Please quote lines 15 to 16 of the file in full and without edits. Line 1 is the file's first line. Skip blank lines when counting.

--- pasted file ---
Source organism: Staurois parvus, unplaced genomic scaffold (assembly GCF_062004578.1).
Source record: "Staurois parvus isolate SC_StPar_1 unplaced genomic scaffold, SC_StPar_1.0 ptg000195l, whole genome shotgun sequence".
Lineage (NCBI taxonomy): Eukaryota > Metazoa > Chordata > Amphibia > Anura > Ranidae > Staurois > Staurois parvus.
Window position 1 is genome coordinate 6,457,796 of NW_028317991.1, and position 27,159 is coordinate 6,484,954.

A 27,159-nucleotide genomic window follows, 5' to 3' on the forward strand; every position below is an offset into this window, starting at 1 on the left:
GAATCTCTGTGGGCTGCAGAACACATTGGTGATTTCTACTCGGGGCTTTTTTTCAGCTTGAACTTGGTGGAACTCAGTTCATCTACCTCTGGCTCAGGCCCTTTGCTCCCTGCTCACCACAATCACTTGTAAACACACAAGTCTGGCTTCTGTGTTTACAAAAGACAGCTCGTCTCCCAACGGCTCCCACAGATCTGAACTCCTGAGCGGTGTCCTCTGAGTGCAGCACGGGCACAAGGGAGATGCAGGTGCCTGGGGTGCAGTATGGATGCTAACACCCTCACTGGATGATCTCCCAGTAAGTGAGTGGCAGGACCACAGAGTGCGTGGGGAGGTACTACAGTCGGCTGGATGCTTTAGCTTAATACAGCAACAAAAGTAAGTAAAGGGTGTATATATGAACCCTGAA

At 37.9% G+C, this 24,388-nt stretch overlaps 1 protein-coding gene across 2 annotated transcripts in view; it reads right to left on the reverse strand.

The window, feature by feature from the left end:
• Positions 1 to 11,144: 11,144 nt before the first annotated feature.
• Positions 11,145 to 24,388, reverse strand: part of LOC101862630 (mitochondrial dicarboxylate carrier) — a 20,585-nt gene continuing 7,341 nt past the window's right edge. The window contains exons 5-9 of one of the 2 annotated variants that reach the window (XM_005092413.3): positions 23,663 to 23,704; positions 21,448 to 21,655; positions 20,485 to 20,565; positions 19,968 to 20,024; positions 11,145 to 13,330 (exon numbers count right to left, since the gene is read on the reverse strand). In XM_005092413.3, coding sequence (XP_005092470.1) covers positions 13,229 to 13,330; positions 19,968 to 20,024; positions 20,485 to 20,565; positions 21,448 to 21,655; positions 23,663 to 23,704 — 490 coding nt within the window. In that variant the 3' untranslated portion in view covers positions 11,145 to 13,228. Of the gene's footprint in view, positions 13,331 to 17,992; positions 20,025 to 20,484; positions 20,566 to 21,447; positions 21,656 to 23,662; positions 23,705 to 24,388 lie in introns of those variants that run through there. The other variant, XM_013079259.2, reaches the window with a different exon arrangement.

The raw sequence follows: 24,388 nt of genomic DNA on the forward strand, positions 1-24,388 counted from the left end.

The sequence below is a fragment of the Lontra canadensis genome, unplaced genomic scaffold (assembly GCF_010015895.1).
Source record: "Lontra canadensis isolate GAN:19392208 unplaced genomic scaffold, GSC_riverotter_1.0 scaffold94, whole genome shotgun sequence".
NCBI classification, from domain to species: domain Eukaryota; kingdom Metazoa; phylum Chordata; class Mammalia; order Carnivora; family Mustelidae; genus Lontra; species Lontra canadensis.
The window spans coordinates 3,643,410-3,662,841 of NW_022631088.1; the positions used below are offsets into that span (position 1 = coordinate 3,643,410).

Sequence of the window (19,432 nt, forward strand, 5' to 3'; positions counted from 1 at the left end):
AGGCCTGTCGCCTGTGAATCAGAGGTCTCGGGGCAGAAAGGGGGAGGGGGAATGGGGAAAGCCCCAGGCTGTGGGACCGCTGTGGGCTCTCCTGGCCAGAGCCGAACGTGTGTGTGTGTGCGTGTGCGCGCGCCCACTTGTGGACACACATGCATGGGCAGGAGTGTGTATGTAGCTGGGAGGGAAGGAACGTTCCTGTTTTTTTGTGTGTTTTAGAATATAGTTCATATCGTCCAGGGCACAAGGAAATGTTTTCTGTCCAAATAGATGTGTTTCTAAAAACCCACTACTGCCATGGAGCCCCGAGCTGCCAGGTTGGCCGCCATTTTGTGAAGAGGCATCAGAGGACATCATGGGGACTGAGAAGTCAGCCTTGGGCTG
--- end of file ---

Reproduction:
The window spans coordinates 3,643,410-3,662,841 of NW_022631088.1; the positions used below are offsets into that span (position 1 = coordinate 3,643,410).

Sequence of the window (19,432 nt, forward strand, 5' to 3'; positions counted from 1 at the left end):